LACK OF RESPECT
The lack of respect shown to referees in soccer has prompted the football authorities to consider taking measures to punish those who subject the referee to abuse in any respect. Certainly when you look at rugby, which is a much more physical game, the players rarely question a referee's decision. Sadly, in the bowling community, we are seeing an increasing number of players, many at the top level, showing a lack of respect for umpires and questioning their decisions. Everyone, however good they may be, can make mistakes but such mistakes are not a conscious decision. Umpires undertake their role to assist with the running of the game and if anything they probably have not been assertive enough when called to make a decision. Their immediate response to be called to measure a head should be to instruct all the players to stand behind the fender. Under no circumstances should they be permitted to stand at the head while it is being measured. The umpire will have made what he or she believes to have been the correct decision. They may on occasion get it wrong but the player(s) called for a decision to be made and they must accept that decision whether they agree or disagree with it. They certainly cannot change it and to continue to complain may well result in loss of concentration and perhaps the game. No one wants to get to a situation in which players are penalised for showing a lack of respect to an umpire but if an umpire's honesty and integrity is going to be constantly challenged it will have to be considered and already disciplinary action has been taken involving a lengthy suspension. It might help if more, especially the high level players, undertook to become official umpire's, something which would give them an insight into the position of an umpire as well as helping to raise the status of the association. If players feel they have an issue regarding umpires their views should be forwarded to the Umpire's Association to investigate.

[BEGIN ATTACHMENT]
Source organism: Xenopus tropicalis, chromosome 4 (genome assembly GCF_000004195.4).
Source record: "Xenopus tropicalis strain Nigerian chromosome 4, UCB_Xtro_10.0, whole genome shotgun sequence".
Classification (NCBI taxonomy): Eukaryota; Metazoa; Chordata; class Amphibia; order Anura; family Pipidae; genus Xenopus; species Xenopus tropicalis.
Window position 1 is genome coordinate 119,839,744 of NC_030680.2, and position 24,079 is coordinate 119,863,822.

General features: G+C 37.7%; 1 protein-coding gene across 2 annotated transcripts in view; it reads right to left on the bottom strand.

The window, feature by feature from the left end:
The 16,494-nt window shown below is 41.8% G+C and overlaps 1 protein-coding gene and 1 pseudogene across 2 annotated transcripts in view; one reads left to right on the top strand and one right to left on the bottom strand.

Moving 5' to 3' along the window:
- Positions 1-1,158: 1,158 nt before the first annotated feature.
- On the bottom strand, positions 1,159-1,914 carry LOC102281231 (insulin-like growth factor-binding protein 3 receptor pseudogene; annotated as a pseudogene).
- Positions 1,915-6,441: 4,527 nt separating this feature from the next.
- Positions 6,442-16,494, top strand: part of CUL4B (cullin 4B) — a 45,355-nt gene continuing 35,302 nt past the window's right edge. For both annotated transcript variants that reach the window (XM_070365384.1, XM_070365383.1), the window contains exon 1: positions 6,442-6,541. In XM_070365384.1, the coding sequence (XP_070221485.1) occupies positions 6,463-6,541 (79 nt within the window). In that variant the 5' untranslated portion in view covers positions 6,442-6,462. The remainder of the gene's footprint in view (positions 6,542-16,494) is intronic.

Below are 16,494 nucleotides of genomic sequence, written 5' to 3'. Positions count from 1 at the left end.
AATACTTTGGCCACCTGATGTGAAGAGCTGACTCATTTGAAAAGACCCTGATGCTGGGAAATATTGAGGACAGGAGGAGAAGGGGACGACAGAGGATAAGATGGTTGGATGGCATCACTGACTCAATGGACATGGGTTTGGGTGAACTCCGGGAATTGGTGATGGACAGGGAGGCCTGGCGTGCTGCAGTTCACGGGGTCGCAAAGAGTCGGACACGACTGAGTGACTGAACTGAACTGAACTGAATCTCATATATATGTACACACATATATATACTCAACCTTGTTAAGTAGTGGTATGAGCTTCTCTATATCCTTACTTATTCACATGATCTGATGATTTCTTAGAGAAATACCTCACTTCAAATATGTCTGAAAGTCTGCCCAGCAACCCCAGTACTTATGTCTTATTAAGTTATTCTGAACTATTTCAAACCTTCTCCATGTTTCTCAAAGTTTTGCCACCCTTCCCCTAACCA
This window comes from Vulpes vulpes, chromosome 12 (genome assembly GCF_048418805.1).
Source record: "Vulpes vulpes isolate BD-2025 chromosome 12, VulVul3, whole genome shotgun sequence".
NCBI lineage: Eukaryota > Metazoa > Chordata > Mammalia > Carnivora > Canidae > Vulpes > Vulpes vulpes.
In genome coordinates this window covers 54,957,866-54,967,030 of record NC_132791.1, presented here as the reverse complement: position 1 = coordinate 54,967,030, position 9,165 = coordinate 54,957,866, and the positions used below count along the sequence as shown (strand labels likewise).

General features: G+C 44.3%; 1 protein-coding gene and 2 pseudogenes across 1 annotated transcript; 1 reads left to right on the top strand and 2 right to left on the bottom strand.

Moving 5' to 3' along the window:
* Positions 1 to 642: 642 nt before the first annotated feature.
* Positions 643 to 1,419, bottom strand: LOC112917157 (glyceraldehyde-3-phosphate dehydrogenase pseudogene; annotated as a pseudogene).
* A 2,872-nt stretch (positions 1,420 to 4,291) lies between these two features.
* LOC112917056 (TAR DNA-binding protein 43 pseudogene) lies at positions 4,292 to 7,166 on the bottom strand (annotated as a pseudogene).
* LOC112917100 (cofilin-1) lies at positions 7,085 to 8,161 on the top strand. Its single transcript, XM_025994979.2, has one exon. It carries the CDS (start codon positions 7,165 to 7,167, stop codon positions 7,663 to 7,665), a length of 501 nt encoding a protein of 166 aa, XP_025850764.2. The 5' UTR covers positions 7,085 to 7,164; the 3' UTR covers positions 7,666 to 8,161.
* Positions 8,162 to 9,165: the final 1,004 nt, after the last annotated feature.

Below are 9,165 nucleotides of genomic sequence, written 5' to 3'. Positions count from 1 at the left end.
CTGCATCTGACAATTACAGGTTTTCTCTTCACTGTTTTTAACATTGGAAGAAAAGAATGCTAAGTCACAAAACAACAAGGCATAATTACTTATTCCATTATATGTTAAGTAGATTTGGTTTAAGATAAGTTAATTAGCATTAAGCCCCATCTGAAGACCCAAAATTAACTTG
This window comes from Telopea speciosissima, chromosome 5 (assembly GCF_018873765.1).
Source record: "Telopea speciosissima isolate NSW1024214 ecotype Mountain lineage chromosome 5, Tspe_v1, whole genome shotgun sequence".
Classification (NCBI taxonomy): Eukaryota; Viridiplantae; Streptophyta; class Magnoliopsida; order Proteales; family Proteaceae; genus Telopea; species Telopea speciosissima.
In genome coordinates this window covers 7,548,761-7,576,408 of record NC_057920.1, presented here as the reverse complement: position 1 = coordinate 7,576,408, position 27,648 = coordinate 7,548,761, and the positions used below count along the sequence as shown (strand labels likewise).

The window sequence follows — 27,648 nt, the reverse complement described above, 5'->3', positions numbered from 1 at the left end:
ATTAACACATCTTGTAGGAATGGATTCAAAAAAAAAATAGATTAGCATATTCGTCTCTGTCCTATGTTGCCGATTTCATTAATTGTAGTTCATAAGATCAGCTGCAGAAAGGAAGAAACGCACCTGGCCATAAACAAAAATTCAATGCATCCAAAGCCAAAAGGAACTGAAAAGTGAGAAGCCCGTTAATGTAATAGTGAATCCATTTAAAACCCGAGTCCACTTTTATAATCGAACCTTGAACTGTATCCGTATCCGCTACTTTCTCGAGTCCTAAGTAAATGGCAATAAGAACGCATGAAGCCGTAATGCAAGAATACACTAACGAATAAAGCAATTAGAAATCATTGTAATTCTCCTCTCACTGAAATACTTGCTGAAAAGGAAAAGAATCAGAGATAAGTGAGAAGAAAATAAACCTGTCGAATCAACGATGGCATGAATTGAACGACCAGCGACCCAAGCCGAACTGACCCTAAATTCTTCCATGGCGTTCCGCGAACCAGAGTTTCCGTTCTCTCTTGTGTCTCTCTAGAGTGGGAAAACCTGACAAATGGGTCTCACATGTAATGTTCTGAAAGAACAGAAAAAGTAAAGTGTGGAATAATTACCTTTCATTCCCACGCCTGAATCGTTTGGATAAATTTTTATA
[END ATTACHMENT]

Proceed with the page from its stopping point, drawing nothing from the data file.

|Vice Chairman.||Con Mulholland|
|Staff Umpires||C Adair||S Kyne||J Pinkerton|
|I Bleakley||D J McKeown||J Smyth|
|S Carleton||C Minnock||A Stewart|
|D J Connolly||J Morris|
|J A Curran||C Mulholland|
|T Haire||H Nixon|
|N Hutchinson||M A O'Regan|
VISIT TO NATIONAL SPORTS CENTRE DUBLIN
Centre Activity Manager with IBA PRO Seamus Kyne
at the Blancherstown national Sports Centre
The National Sports Campus is providing state-of-the-art sports facilities to elite athletes in Ireland while offering valuable amenities to the local community.
The Campus boasts an impressive array of facilities including the National Aquatic Centre, Centre for the Football Association of Ireland and the national team, Irish Institute of Sport- providing sports science and medical facilities, a National Modern Pentathlon Centre, Horse Sports Arena, the National Aquatic Centre, National Diving Centre, grass and outdoor synthetic playing pitches, complete with floodlights and pavilion. And there is more; the National Indoor Arena has started and the Campus has received planning for the National Velodrome and Badminton Centre.
It is in the new indoor arena that Centre Activity Manager Gary Stewart is enthusiastic about providing short mat bowls as one of the activities when it opens in January. During a meeting of just under 2 hours Gary was given information about the IIBA and its activities at local level and further afield, the equipment required and how best he might advertise and involve the community which has a catchment area of some 450,000. At present there are no clubs in the Dublin area in the association though there are clubs playing the game and we are trying to make contact with some to see if we can get a base established.